The impact of intergovernmental relations and co-operative government on good governance in South Africa

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Peer-Reviewed Research
  • SDG 1
  • Abstract:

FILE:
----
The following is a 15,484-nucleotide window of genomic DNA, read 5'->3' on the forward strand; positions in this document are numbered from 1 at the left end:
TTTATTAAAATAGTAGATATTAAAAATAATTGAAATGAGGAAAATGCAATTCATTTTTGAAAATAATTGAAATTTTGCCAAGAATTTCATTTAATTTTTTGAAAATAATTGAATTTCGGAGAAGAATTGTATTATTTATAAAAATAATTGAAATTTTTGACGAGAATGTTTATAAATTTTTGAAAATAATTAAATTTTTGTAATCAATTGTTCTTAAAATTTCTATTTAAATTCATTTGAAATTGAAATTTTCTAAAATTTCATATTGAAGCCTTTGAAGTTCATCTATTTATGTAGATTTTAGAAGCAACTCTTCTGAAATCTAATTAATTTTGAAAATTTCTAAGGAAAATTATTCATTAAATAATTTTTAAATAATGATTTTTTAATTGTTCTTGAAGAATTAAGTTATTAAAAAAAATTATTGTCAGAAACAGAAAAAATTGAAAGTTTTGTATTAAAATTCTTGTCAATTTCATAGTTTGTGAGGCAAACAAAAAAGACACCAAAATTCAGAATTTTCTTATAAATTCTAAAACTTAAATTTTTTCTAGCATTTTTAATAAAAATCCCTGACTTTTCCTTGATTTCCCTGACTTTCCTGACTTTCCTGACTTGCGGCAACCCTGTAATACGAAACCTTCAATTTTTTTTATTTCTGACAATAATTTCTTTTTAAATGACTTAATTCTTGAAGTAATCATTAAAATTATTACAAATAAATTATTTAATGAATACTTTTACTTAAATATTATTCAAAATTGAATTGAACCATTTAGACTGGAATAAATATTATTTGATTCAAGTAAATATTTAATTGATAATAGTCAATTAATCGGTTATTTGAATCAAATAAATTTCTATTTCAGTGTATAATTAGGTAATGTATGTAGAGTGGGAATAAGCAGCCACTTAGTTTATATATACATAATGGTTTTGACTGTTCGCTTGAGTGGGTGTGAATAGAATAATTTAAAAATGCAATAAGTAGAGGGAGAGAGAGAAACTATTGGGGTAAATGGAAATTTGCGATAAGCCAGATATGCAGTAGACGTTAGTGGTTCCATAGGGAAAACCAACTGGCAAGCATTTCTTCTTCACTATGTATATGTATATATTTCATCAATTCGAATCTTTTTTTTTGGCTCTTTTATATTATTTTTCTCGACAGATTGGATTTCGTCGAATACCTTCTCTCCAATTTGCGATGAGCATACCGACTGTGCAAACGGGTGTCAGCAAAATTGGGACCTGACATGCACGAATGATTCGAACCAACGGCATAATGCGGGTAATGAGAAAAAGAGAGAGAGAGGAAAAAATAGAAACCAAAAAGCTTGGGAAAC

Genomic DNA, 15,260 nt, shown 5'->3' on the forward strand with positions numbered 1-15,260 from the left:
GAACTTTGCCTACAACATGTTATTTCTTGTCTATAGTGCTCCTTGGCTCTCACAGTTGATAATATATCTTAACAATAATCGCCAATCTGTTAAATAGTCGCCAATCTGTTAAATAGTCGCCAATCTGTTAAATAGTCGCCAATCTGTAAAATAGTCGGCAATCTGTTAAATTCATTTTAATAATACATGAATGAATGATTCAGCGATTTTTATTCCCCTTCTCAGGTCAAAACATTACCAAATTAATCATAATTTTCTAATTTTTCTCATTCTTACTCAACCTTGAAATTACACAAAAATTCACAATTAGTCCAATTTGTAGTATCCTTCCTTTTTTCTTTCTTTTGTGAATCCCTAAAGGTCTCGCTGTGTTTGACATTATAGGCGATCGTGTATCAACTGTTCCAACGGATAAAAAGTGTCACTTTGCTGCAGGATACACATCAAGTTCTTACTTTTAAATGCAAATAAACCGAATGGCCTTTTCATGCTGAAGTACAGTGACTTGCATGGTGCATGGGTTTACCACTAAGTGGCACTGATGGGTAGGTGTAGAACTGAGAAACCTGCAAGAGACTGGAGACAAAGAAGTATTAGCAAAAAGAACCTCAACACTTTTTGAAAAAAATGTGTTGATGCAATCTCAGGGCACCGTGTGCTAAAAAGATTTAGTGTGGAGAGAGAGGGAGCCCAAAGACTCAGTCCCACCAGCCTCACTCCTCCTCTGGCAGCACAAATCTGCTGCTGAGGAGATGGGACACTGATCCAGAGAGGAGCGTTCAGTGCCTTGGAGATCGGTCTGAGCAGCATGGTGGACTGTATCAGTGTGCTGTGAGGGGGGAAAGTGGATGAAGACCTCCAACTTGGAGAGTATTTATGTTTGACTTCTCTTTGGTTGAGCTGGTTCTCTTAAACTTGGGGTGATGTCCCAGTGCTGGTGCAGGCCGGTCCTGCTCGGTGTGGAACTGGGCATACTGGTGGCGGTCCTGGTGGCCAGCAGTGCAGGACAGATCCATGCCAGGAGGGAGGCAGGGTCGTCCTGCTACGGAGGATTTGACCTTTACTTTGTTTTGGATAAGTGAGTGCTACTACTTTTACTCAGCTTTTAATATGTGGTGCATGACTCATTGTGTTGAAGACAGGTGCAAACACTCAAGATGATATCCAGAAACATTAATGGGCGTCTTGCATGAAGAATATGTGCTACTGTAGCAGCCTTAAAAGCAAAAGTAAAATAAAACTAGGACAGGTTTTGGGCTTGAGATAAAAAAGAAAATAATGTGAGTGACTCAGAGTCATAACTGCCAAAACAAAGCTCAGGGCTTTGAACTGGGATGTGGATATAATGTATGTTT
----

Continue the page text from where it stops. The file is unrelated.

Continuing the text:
Since post Apartheid in 1994, the system of intergovernmental relations and co-operative government in South Africa had evolved, not only because of the constitutional/legal framework thereof but also because of the statutory commitment of the various spheres of government to the implementation of the principles of co-operative government and intergovernmental relations. The institutions of government in South Africa have, existed as a series of interlocking devices, pervasive throughout society, and all aimed at promoting the objectives of the national development and poverty alleviation policy. The attainment of development goals is heavily dependent on an effective system of intergovernmental relations and also upon the degree to which the machinery of government can operate in a state of inter-institutional harmony. Through the establishment of various institutional arrangements for intergovernmental relations – and the successful operation of these structures – it is expected that all three spheres of government will continually strive to co-operate with one another in mutual trust and good faith. Without the effective operation of intergovernmental relations in South Africa, projects and programmes aimed at furthering and promoting the principles of public administration cannot succeed. Whereas intergovernmental relations consist of the sum total of relationships among and within the spheres of government, be they hierarchical or based on equality, the principles of co-operative government lock these relations into a particular normative framework. The core of this framework is that the decentralization of state power in terms of the Constitution of the Republic of South Africa, 1996 is not based on “competitive federalism” but on the norms of cooperative government. In this article, the intergovernmental relations system in South Africa, its milestones and challenges over the past years of democracy will be reviewed. Reference will be made to the successes and failures of the current system of intergovernmental relations and possible solutions to remedy the mentioned failures will be suggested.